A Guest Post by Victor Shepherd
This is the fourth in a series of posts engaging with the sermons in Leaps of Faith: Sermons from the Edge. This post is a reflection upon a sermon entitled “A Long and Winding Word” (pp. 10-17). The Scriptural text for the sermon was Psalm 119:97-112.
“Every time a carpenter points to a table he has made he doesn’t have to brandish a hammer and saw,” said Ronald Ward (former Professor of New Testament, Wycliffe College), in Royal Sacrament, his fine book on preaching. In the same way, Robert Dean exalts the substance of Psalm 119 (and therein exalts the Lord of the text) without displaying himself by immodestly brandishing the tools he has acquired through years of disciplined theological study and persistent exegetical quarrying.
Everywhere Dean’s “A Long and Winding Word” reflects exemplary scholarship and thorough familiarity with the literature pertaining to the Psalter, together with an appreciation of several spiritual giants (e.g., Calvin and Bonhoeffer) who found it nourishment for their faith in Christ In addition, to read the sermon is to find oneself admitted to Dean’s own Gospel-seized heart and Spirit-attuned mind.
Consistently the sermon exposes erroneous (mis)understandings that continue to plague the church; e.g., the Psalms have little to say to contemporary Christians; the Psalms (and the Older Testament as a whole) are legalistic documents that can only promote the self-righteousness the Gospel exposes and denounces; the Torah is nothing more than a vehicle of a self-aggrandizement before God that remains the antithesis of all that Jesus Christ was and taught.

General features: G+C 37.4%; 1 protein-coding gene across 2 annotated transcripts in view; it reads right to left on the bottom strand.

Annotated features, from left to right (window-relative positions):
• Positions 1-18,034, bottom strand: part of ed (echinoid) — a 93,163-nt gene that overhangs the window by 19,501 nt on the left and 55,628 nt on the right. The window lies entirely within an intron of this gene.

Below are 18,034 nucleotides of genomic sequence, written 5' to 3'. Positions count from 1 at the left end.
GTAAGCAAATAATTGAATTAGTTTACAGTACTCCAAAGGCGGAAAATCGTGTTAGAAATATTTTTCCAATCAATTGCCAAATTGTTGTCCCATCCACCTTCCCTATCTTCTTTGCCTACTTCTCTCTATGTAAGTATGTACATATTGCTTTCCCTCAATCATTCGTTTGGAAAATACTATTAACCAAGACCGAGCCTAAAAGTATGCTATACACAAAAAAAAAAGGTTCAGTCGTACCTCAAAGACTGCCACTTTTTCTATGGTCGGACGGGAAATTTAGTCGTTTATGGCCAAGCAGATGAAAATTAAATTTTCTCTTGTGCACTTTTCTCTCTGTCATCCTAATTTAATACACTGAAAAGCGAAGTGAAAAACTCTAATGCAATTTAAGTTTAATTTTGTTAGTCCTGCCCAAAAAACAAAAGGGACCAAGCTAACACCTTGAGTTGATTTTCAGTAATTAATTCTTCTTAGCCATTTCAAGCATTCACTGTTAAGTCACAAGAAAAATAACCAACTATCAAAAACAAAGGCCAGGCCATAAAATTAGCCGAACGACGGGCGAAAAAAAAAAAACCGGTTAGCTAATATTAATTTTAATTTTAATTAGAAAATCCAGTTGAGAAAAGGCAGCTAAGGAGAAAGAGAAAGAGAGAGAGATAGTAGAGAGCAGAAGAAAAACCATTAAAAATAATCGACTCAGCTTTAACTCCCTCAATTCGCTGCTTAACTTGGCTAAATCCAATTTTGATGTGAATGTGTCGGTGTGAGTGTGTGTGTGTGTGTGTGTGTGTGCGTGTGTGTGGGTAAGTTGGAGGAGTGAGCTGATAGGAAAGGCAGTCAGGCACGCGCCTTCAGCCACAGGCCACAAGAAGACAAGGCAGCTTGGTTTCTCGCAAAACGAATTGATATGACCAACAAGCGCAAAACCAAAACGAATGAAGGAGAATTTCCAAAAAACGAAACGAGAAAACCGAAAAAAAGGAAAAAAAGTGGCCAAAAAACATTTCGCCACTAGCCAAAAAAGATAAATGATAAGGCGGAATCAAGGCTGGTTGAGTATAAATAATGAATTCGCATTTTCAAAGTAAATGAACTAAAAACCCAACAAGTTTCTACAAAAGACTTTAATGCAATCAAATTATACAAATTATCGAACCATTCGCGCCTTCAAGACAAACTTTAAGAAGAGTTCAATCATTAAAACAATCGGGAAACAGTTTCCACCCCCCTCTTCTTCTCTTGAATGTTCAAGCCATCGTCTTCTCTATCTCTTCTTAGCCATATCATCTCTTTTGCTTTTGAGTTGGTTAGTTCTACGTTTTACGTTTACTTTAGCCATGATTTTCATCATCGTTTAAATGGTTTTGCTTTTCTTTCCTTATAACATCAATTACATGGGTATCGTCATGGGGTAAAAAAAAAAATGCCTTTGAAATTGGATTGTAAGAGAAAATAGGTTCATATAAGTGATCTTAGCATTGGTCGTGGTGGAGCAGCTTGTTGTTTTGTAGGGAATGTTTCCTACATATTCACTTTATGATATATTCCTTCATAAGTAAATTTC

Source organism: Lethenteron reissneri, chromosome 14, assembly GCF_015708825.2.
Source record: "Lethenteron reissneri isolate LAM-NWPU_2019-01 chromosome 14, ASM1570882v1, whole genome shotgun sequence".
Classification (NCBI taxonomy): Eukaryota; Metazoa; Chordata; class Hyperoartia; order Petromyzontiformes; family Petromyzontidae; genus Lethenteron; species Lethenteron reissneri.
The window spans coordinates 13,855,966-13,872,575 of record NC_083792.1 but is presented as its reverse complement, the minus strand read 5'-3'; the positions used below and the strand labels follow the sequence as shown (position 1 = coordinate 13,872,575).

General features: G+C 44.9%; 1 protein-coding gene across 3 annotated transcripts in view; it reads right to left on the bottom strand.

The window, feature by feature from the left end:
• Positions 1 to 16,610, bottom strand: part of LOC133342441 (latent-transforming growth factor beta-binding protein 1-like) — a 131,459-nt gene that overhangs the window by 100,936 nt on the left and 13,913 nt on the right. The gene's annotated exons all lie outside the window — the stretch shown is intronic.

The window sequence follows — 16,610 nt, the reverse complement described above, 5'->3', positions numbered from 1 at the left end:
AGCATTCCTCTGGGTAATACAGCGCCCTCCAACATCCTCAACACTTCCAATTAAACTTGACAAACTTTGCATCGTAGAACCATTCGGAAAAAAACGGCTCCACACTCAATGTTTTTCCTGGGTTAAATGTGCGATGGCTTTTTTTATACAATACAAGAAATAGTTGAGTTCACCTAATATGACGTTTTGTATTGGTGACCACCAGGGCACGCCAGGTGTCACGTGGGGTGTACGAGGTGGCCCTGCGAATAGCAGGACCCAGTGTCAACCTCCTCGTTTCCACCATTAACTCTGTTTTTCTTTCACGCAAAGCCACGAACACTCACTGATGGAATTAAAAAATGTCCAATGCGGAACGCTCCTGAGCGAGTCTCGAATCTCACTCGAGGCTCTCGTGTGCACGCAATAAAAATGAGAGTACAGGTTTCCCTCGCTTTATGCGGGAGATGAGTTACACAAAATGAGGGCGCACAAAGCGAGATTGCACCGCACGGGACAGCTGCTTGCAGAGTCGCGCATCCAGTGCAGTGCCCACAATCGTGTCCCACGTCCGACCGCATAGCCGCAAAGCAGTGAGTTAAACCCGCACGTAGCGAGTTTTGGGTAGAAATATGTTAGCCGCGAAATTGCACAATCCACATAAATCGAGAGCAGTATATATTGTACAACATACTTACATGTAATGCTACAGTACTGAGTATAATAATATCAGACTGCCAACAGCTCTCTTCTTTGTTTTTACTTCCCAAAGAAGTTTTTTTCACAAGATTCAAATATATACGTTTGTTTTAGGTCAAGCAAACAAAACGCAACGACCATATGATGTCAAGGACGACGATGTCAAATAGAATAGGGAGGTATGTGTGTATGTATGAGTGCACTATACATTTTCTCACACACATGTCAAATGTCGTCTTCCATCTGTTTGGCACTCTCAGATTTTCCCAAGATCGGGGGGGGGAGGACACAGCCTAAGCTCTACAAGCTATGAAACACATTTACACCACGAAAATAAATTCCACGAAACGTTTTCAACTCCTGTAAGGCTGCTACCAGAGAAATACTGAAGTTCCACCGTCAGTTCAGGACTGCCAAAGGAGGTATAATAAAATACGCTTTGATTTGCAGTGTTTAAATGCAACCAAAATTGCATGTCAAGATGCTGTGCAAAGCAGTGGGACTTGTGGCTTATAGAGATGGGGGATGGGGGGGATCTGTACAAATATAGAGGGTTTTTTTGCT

Noteworthy is the sermon’s subtle reliance on the vicarious humanity of Christ. Since the Son of God, in his humanity, has ‘pioneered’ our faith-journey ahead of us, we are not called to novelty or to heroism; we are called, rather, to keep company with our Lord in his worship of the Father, his obedience in life and death, and his joy at having completed the task he gladly took up – and this just because all that is asked of us our Lord has already fulfilled for us.
Not least, the sermon does much to defuse the latent (and too often virulent) anti-Semitism that has always dogged the church. For the sermon consistently indicates that the logic of the Psalms is identical with the logic of the Gospel, and this for the simple reason that Jesus of Nazareth is nothing other than Torah-Incarnate.